In Abraham’s bearing during this test everything is delightful. In trying to mention each detail, I fear that I may mar the effect of the whole. His obedience is a picture of all the virtues in one, blended in marvellous harmony. It is not so much in one point that the great patriarch excels as in the whole of his sacred deed. First notice the submission of Abraham under this temptation. His submission, I say, because you will observe that there is no record kept of any answer which Abraham gave to God, verbally, or in any other form. I suppose, therefore, that there was none. Strange and startling command, “Take thine only son, and offer him for a burnt sacrifice!” But Abraham does not argue the point. It is natural to expect that he should have said, “But, Lord, dost thou really intend it? Can a human sacrifice ever be acceptable to thee? I know it cannot. Thou art love and kindness: canst thou take delight, therefore, in the blood of my dear son? It cannot be.” But there is not a word of argument; not one solitary question that even looks like hesitation. “God is God,” he seems to say, and it is not for me to ask him why, or seek a reason for his bidding. He has said it: “I will do it.” There does not appear to have been a word of entreaty or prayer. Prayer against so dread a trial might not have been sinful; if the man had been a less man it might have been not only natural, but right for him to say, “O my God, spare my child! Put me on some other trial, but not on this, so strange, so mysterious. My Lord, for Sarah’s sake, and for thy promise sake, test me not so.” I say that such a prayer as that might not have been sinful from an ordinary man, it might have been, perhaps, even virtuous and commendable; but from this grand soul there is no such prayer. He does not ask to escape; he does not pray to be delivered when he once knows God’s will. Much less is there the semblance of murmuring. The man goes about the whole business as if he had been only ordered to sacrifice a lamb ordinarily taken from the flock. There is a coolness of deliberation about it which does not prove that he was a Stoic, but which does prove that he was gigantic in his faith. “Not staggering,” says the apostle; and that is just the word. You and I, if we had done right, would have done it in a staggering, hesitating manner; but he, not a nerve quivers, not a muscle is paralysed. He knows that God commands him, and with awful sternness, and yet with childlike simplicity, he sets about the sacrifice. The lesson I gather from this (and we may as well collect these lessons as we go, as gleaners who gather the ears as they walk down the furrows) — the lesson is this: when you know a duty, never pray to be excused, but go and do it in God’s name in the power of faith. If ever you clearly see your Master’s will, do not begin to argue it or wait for better opportunities, and so on; do it at once. I know not how much of joy and honour some of you may have missed by the evil habit of temporising with your consciences. It is a very terrible thing to begin to let conscience grow hard, for it soon sears as with a hot iron. It is like the freezing of a pond. The first film of ice is scarcely perceptible: keep the waters stirring, and you will prevent the ice from hardening it; but once let it film over and remain so, it thickens over the surface, and it thickens still, and at last it is so solid that a waggon might be drawn over the solid water. So with conscience, it films over gradually, and at last it becomes hard, unfeeling, and it can bear up with a weight of iniquity. Ah! it is not for us to delay obedience under the pretence of prayer, but to yield prompt service. I have been sometimes surprised and staggered with Christian people who have said in the matter of baptism, for instance, “I am persuaded that it is my duty as a believer to be baptised, but it has never been laid home to my conscience.” Never laid home to your conscience! You know that God commands , and yet you dare confess your conscience has become so base that you do not feel it your duty to obey! “Oh, but I have not felt that it is impressed on me.” Felt! And is feeling to be the treasure of your allegiance to God, the clipper and the cutter of God’s law? If you know it to be the right, I charge you on your fealty obey O sirs, this world has come to a sad pass because of the tricks men play with their consciences. This is the cause of all those unnatural senses that people give to texts and creeds; this is the secret reason why the religion of this land which claims to be Protestant, is becoming Popish to its very core, because evangelical men have sworn to a Popish catechism, and given it another sense; and instead of coming out of a corrupt church, have dallied with their consciences, and so by their practice have nullified their preaching and taught men to lie. Small wonder is it that traders rob and cheat when men professing godliness use words in senses which they can never bear to unsophisticated minds. If professing men were but jealous for the glory of God, and exact and precise in all their walkings before the Most High, they would have more of the honour, more of the blessedness of Abraham, and their influence upon the world would be more like salt, and less like the evil leaven which corrupts the mass.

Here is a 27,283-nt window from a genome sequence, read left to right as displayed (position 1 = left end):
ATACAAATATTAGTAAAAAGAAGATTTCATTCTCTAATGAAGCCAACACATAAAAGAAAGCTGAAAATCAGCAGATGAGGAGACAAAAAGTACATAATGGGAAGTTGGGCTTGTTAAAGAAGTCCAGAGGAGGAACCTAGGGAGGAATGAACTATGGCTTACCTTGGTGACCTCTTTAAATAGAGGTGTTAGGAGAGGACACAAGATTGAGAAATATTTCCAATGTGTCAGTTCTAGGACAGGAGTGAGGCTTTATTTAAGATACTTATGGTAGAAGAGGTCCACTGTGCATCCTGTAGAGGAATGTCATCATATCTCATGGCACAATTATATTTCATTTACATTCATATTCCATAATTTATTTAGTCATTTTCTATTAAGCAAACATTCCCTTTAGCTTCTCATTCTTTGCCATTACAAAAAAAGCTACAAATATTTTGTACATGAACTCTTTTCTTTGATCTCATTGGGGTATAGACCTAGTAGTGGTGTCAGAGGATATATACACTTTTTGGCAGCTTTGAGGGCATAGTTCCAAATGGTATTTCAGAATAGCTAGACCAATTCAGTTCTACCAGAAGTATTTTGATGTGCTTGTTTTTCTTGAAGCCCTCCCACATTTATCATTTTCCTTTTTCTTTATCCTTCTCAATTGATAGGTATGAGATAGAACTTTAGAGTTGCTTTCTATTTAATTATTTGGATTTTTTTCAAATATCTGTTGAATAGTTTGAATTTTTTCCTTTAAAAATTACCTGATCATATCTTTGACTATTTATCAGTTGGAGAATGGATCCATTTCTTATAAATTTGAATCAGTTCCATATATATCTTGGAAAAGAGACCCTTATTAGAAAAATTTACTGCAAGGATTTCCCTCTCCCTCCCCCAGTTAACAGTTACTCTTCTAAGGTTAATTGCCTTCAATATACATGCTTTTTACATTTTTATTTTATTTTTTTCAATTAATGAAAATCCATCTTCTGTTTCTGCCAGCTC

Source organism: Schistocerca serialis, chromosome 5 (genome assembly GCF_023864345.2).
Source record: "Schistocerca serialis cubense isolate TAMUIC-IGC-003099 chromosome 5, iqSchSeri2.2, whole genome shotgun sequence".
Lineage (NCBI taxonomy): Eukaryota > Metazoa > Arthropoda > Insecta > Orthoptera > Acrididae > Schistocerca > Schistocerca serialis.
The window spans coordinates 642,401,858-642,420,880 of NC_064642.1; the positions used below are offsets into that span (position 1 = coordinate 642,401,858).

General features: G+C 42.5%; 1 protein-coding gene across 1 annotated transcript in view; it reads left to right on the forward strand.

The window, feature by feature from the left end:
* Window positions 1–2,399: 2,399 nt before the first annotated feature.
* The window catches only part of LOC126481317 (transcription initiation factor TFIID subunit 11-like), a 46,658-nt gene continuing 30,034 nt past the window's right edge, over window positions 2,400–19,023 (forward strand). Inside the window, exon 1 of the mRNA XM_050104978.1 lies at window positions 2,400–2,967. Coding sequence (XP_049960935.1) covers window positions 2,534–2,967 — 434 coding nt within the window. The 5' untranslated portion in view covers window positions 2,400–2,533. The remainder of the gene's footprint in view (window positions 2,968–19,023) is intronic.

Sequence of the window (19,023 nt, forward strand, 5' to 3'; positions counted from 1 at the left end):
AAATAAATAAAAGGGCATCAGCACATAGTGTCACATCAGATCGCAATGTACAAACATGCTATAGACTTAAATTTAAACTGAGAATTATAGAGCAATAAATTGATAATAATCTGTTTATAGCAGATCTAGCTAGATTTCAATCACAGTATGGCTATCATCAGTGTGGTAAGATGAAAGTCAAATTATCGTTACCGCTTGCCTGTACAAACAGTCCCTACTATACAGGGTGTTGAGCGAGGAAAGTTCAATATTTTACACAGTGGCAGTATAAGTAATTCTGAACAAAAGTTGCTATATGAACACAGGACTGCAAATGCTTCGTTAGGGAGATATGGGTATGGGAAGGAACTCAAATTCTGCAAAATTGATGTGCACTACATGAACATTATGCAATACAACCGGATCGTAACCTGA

But we must pass on to notice next Abraham’s prudence. Prudence, some of us heard this last week, may be a great virtue, but often becomes one of the meanest and most beggarly of vices. Prudence rightly considered is a notable handmaid to faith; and the prudence of Abraham was seen in this, that he did not consult Sarah as to what he was about to do. Naturally prudence, as we call it, would have said, “This is a strange command; you had better consult with the wise about it. You believe it comes from God, but you may be mistaken in your impression. At least, it is due to Sarah, having such an interest in her own child, to take her judgment in the case; moreover, there is that good man Eliezer, lie has often helped and guided you in a dilemma; you had better have a talk with him.” “Yes,” but Abraham probably thought, “these beloved ones may weaken me, but cannot strengthen my resolution or alter my duty;” and, therefore, like Paul, he did not consult with flesh and blood. After all, my brethren, what is the good of consulting when we know the Lord’s mind? If I go to the Bible and see very plainly there that such-and-such a thing is my duty, for me to consult with man as to whether I shall obey God or not is treason against the Majesty of heaven. It is vile for us to consult with men when we have the plain command of God. Fancy an inferior officer in an army, when ordered in the hour of battle to lead an attack, turning round to a fellow soldier to ask his opinion of the orders he has received from the commander-in-chief! Let the man be tried by court-martial, or shot down upon the field; he is utterly unloyal; it needs no overt act, the thought is mutiny, the words of enquiry a flat rebellion. When God commands we have nothing left but to obey; consultations with flesh and blood are sins of scarlet dye.